Mixing epoxy

I am getting ready for my first build (waiting for the kit getting shipped), and while I am waiting I am trying to put all tools and materials together.

I wonder, what do you guys use to mix epoxy?

Also, please recommend a random orbital sander. (The ones recommended on the CLC website are not produced anymore.)

Thank you!



8 replies:

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RE: Mixing epoxy

Which kit?

My experiece as a n00b:

Mixing epoxy: lots of yaourt contrainers and paint sticks looted while buying paint at the big orange box.

Borrow someone's 6in velcro disc sander, it's not something that you need often. 

Look into two sets of sawhorses. Search this forum. Crucial and cheap for build height.

A clean well-ventilated environment with the correct temp. for epoxy curing is crucial.

RE: Mixing epoxy

as a start, my epoxy batch making has been for kayaks and an annapolis wherry....not larger boats.

for mixing epoxy i use craft sticks.   i use 1 inch X 8 inch craft sticks (e.g., popsicle sticks) like described in this link (not an endorsement of a product) https://www.amazon.com/Natural-Sticks-Length-Finish-Depressors/dp/B07GR27RY3/ref=sr_1_11?dchild=1&keywords=Large+Popsicle+Sticks+8+inch&qid=1606796668&sr=8-11.  if you have a craft store near by, you will probably find them there as well.   you can also use 6 inch x 3/4 inch sticks.  the sticks are so inexpensive i usually keep three sizes around - the jumbo, the large and classic ones.....and i match it with the batch size i am making.  these sticks can also be used for filleting.

for containers, i use diposable plastic cups (the same material as a SOLO cup)...that i buy from my local grocery store.    i buy 16 oz for big batches like this cup  (not an endorsement) https://www.amazon.com/Amazon-Brand-Solimo-Disposable-Plastic/dp/B07BKLH8V9/ref=sxin_11_pb?cv_ct_cx=plastic+cups&dchild=1&keywords=plastic+cups&pd_rd_i=B07BKLH8V9&pd_rd_r=40b0f0c2-a9b3-4b2e-975e-f56ee089a623&pd_rd_w=nelvB&pd_rd_wg=ouYDW&pf_rd_p=ffb450f7-bfad-4e7e-95e8-f2bd147e99a4&pf_rd_r=FZ8ZVVZENZH1WCE74XHR&qid=1606797290&sr=1-2-8065ff8c-2587-4a7f-b8da-1df8b2563c11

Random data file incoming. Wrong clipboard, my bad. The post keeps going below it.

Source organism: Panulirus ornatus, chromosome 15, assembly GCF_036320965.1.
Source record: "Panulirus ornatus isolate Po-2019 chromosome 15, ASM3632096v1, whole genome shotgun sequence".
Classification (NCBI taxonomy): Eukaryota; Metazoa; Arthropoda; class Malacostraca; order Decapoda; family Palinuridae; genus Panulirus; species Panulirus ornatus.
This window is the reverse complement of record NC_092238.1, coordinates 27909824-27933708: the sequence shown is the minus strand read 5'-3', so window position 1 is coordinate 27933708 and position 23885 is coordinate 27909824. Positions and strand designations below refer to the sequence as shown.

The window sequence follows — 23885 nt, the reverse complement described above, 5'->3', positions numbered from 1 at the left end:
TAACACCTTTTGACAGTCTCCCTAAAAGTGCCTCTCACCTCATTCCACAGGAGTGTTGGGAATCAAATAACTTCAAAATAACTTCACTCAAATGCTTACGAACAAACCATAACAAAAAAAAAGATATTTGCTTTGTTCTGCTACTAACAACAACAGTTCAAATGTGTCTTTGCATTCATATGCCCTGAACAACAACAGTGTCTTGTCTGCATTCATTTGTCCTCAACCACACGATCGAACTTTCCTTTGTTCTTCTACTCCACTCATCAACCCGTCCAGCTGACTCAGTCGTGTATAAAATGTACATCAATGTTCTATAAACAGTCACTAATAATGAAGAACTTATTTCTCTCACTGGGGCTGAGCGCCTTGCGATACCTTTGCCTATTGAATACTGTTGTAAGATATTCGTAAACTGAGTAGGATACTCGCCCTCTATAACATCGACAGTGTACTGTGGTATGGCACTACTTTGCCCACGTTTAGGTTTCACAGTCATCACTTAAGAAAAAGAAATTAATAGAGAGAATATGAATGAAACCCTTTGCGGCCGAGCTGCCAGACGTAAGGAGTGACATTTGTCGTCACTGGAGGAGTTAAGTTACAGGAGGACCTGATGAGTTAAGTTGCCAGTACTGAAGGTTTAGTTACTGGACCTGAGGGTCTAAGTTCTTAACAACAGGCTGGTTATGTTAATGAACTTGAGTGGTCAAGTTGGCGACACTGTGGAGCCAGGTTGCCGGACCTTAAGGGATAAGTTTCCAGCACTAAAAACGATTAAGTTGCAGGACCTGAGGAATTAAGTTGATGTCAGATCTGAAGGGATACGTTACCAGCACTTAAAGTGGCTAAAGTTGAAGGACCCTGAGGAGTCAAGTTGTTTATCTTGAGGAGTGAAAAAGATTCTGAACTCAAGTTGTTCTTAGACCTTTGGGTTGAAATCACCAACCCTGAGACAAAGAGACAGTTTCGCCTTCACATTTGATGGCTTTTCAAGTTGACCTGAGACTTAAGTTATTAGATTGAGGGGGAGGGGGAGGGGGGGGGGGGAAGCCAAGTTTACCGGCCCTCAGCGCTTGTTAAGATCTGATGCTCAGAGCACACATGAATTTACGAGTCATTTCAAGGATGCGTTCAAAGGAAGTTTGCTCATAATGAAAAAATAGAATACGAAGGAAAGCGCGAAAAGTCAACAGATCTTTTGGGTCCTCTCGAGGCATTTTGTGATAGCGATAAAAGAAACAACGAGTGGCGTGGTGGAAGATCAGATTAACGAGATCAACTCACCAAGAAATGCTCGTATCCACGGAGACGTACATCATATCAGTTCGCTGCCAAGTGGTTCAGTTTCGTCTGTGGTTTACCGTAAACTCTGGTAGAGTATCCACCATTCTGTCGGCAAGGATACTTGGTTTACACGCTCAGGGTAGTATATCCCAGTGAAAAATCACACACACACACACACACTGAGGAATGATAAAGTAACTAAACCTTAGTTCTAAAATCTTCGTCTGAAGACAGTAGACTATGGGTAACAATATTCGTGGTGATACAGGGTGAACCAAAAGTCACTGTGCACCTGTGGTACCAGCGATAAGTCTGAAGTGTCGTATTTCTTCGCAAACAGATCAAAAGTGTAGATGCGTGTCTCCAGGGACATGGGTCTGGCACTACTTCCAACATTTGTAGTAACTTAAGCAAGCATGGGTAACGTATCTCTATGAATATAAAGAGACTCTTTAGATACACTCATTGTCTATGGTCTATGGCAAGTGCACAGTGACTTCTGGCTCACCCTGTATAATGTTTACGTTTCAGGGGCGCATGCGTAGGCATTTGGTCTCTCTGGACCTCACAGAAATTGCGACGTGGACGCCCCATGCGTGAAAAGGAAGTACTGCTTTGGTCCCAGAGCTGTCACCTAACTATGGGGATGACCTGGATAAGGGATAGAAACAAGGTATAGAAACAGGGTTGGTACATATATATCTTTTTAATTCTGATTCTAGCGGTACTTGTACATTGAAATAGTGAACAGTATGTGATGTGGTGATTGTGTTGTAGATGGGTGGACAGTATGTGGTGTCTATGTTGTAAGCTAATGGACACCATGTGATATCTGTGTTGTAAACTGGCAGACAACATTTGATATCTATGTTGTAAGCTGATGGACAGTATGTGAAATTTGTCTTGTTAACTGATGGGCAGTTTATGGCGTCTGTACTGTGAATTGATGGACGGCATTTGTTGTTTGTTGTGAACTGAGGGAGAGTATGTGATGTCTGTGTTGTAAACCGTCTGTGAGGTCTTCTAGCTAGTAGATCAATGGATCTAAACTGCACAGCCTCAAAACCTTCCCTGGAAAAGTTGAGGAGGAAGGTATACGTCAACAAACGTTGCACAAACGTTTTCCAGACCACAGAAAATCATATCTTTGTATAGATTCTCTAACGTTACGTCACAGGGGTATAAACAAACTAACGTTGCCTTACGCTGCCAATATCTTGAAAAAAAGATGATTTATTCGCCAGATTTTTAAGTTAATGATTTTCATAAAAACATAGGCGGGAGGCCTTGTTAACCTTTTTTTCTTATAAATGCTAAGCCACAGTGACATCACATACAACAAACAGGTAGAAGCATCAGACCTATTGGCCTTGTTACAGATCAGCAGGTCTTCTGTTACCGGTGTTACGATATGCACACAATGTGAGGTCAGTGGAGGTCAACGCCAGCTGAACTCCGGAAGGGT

and i also get a package of 9 oz cups for smaller batches.

for whatever its worth, over the years i found that these inexpensive materials worked well and becuase it was inexpensive, i did not try to make batches bigger than they should be becuase i was trying to save expensive mixing sticks and containers.   so the work got better and the costs went down too.

on the random orbital sander (ROS), Dewalt makes good stuff and the price is not bad. the one i have is very similar to this https://www.amazon.com/DEWALT-Random-Sander-5-Inch-DWE6421/dp/B014QUP28E/ref=sr_1_1?crid=2GDWXYH57RNOR&dchild=1&keywords=dewalt+ros+sander&qid=1606798157&sprefix=dewalt+ros%2Chpc%2C144&sr=8-1    there are other good products so i am just trying to give you an indicative sense of what will work. 

but the most important investment i made was to get a hose that attached my ROS sander to my shop vacume to keep the sanding dust out of the air.  it will also make your ROS sander last longer when you use it with a vacume becuase it will keep the dust off the machinery.   it will also keep the dust off of you and your workshop....which is good for your health....even though a good 3m respirator is a workshop essential even with a vacume.

also, buy your sandpaper for your ROS in bulk....if you shop around you can get really good deals.


RE: Mixing epoxy

   Wash and save yogurt cups, cottage cheese containers, takeout bowls, etc.  Small ones and big ones.  Soon you won't have to go buy any more paint cups from the Home Despot. I reuse paint sticks for big batches, tongue depressors for little.  A swipe with a paper towel gets most of the goo off afterwards and I reuse them.  

For mixing, if it's warmer, like above 65F, the resin is less viscous, stirs easier, and the air bubbles leave it better, but i used the MAS system with slow hardener down to about 50F with slightly longer cure times.  My technique is to avoid stirring like I'm making scrambled eggs because that entrains more air.  More like stirring a pot of soup.  And stir continuously for a minute or more before adding filler a little at a time so you don't get one big clump that doesn't break up smoothly.  

I used a DeWalt ROS on the Kaholo I made last year because there is a lot of flat panel area on it.  For the Skerry and Sassafras I've made, there's less flat area, so the ROS got less work and sanding blocks, foam and rigid, got more.  Use a plane or rasp for rounding and smoothing when possible because the shavings go on the floor, not the air like sanding.  And keep your vacuum handy, with a HEPA filter in it, to reduce the dust, especially when sanding and vacuuming epoxy.  You should have your own respirator on then, but the shop will be a lot neater as well.  I hand sand with sanding block in one hand and vacuum hose in the other.  Buy sandpaper in bulk and change it more often than you think you should.